What lessons have you learned on your parenting journey?


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11 comments on “6 Parenting Traits to Strive For

  1. Great tips. I think being present and intentional are very important. This week I was feeling a little “less than” as I met with a friend who has five children and four jobs. As she chatted with me about her busy life, I thought, “Wow. Maybe I am just not doing enough.” I realized after, though, that I am not her, and I want to be able to have the time to spend with my little ones while they are little. Even if that means a career or other things fall to the wayside. I know she is doing what is right for her, but that doesn’t mean it is right for me!

  2. What a great post! Every parent strives to do their best and I think the traits you have chosen sum it up nicely. The biggest lesson I have learnt (but isn’t necessarily a trait) is to be kind to myself. There will be bad days and that is okay. Thanks for linking up at Mum-bo Monday

  3. Hi, Samantha ~ I enjoyed your post! I find I struggle most with being present. My kids are older, so the support they need is less physical (no more changing diapers or getting them into and out of the car seat) and more mental and emotional. Often, the kids come into the office while I’m working and start talking about this or that. I have to remind myself to stop what I’m doing (or ask them to give me a few seconds to finish my thoughts) and focus on them, to be present while they are talking to me. I had no idea how difficult parenting would be! Of course, the rewards are so worth it! Thanks for the gentle reminder. :0)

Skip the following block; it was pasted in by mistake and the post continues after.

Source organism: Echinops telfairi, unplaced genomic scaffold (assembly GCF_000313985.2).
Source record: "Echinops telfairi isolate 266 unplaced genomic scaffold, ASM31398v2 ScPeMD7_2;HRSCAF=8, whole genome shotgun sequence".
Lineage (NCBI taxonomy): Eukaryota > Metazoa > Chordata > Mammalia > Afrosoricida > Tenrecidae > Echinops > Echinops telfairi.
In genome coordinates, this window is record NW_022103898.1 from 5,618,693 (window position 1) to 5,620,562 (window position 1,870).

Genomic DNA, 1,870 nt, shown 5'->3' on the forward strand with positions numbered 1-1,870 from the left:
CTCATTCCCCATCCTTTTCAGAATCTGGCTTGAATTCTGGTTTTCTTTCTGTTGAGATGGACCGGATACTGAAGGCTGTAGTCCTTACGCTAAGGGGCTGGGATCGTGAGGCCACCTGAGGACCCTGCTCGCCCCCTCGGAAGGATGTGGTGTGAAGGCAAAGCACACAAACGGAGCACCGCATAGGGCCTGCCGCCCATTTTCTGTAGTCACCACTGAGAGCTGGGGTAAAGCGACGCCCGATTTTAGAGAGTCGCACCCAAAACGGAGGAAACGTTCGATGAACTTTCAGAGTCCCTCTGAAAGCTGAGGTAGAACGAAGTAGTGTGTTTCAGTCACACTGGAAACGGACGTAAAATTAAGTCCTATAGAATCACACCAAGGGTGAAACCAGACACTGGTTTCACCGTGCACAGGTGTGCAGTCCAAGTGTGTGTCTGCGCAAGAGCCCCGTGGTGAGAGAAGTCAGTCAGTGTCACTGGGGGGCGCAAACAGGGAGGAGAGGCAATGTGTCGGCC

4. What a well-thought list that really captures what matters! I struggle with the being plugged in one, because as much as I try to stay away…it seems FB is where I am able to connect with local mommies, playdates, and what’s going on so I need it…love/hate it. Thanks for linking up with us at MeetUp Monday! Hope to see you again this week!
    –Mandy http://www.OddsandEvans.com

  5. This is great! I am a believer in quality over quantity with my kids. There are many times when they want to entertain themselves and work needs to be done, but when it’s time to have some true quality time, it’s intentional.

    Thanks for sharing!


  6. I love this post! All of the topics you covered are great reminders of things to focus on with our kids.

    Lately, I have been really trying to be more present. When you have multiple kids, it’s easy to rely on them to ‘entertain’ themselves (and to some extent they do), but there are times I really need to just put everything aside and play with my kids, or give them my undivided attention.

    They also yearn for that individual attention. 10-15 minutes of completely focused attention goes so much further than an hour of divided attention. At least, that’s my point of view.